Trebinje’s goal is to solve one of the leading problems of the subject area, and that is the floods that occur during several days of heavy rainfall due to the discharge of the reservoir of the hydroelectric power plant lake.

The plan is to create a green island that will be comfortable for the life of all citizens whether they are residents of the area or just spend time in the area. One of the goals will be to make contact with the river.

In addition to all this, Trebinje also plans two bio wastewater treatment plants for two smaller settlements called „Lastva“ and „Varina Gruda“ placed near the city of Trebinje.

In Palermo, the area of Villa Turrisi, chosen as a case study, represents a field of experimentation.

As the main goals, they aim to preserve the remaining traces of historical agricultural heritage together with the maintaining of the memory of the golden basin, to protect the animal and greenery biodiversity who are present on-site, threatened every day by building speculation, smog, and global warming effects.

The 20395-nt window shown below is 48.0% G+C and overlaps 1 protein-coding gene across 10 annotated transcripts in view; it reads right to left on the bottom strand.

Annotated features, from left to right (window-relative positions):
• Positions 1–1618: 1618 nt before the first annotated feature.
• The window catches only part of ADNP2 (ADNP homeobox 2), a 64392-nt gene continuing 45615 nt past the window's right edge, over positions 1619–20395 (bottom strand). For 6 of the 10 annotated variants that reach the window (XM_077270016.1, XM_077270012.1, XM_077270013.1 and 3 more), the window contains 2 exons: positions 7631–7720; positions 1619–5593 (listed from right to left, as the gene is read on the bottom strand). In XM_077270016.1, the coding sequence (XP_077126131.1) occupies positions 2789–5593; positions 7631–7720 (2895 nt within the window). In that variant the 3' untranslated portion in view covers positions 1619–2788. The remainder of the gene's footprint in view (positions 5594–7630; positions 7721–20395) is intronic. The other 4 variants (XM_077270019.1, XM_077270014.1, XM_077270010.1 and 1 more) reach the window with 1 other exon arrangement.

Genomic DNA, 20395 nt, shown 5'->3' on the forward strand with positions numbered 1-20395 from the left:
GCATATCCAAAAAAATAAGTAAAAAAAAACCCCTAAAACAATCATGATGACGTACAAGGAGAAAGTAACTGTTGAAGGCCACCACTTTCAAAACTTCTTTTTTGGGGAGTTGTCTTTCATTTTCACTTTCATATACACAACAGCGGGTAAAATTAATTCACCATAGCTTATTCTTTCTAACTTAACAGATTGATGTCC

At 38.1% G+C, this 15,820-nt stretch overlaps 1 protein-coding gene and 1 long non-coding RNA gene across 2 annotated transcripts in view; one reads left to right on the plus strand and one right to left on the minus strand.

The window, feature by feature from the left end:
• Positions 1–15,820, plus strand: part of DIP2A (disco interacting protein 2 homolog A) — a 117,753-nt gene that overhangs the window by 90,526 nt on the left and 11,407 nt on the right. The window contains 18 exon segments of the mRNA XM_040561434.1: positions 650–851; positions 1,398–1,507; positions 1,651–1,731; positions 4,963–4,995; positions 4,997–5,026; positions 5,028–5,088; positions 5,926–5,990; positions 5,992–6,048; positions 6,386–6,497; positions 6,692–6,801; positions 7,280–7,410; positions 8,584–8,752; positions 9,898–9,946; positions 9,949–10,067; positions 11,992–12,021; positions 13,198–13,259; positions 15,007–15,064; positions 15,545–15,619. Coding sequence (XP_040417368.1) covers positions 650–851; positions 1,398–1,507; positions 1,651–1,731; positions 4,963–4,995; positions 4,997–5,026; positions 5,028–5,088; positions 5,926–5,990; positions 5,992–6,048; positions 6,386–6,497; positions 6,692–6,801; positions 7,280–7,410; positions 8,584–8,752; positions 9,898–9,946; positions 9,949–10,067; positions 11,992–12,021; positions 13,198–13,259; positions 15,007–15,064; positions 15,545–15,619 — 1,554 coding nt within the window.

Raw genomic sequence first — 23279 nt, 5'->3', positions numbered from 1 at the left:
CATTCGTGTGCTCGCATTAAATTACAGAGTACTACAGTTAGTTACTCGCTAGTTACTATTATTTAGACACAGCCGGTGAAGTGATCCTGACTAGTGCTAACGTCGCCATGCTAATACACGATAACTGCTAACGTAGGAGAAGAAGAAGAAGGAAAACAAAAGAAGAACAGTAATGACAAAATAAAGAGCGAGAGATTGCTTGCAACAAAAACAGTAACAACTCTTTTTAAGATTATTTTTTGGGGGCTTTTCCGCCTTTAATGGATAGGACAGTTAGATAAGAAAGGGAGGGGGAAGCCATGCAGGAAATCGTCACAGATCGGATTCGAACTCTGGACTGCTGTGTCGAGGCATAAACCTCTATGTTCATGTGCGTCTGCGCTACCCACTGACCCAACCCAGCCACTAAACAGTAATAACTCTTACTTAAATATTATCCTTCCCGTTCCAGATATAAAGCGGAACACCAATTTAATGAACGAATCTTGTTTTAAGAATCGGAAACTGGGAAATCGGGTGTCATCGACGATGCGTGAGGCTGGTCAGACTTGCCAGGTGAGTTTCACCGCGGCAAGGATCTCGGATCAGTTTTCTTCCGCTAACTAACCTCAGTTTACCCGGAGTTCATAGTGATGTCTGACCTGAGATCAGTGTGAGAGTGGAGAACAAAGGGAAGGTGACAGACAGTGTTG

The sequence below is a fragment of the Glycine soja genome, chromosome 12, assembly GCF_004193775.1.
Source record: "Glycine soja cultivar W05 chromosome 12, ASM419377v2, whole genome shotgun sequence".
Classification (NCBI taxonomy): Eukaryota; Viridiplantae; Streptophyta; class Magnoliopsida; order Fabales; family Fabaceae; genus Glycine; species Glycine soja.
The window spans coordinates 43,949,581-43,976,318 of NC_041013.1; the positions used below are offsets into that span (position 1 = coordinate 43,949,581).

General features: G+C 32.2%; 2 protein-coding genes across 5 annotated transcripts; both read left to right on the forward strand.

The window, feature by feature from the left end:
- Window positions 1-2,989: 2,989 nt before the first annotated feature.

Palermo’s challenge is to restore the right hydrogeological balance in the area by improving outdoor living conditions through the implementation of nature-based solutions, such as the control of the microclimate and pollution, regeneration of natural ecosystems, respecting the conditions of legitimacy.

Crucial problems at the moment are the illegal occupation of public buildings and lands, lack of security, different administrative competencies on underground water channels, and economic resources.

Reaching out for citizens

Having the participation and vast engagement of the citizens as one of the crucial pillars of the project, the euPOLIS team is putting a lot of effort into communicating and presenting all our goals and achievements to the public, using all channels at hand: the official website, and social media.

One of the first next steps to be taken will be the preparation of the first bi-annual euPOLIS magazine which will present the methodology and the scope of the project’s goals but also carry out strong motivational and engaging messages directed to experts, institutions, decision-makers, and citizens.

To achieve the full coverage of the relevant topics, innovations, and ideas, euPOLIS will form an editorial board made of experts of various fields.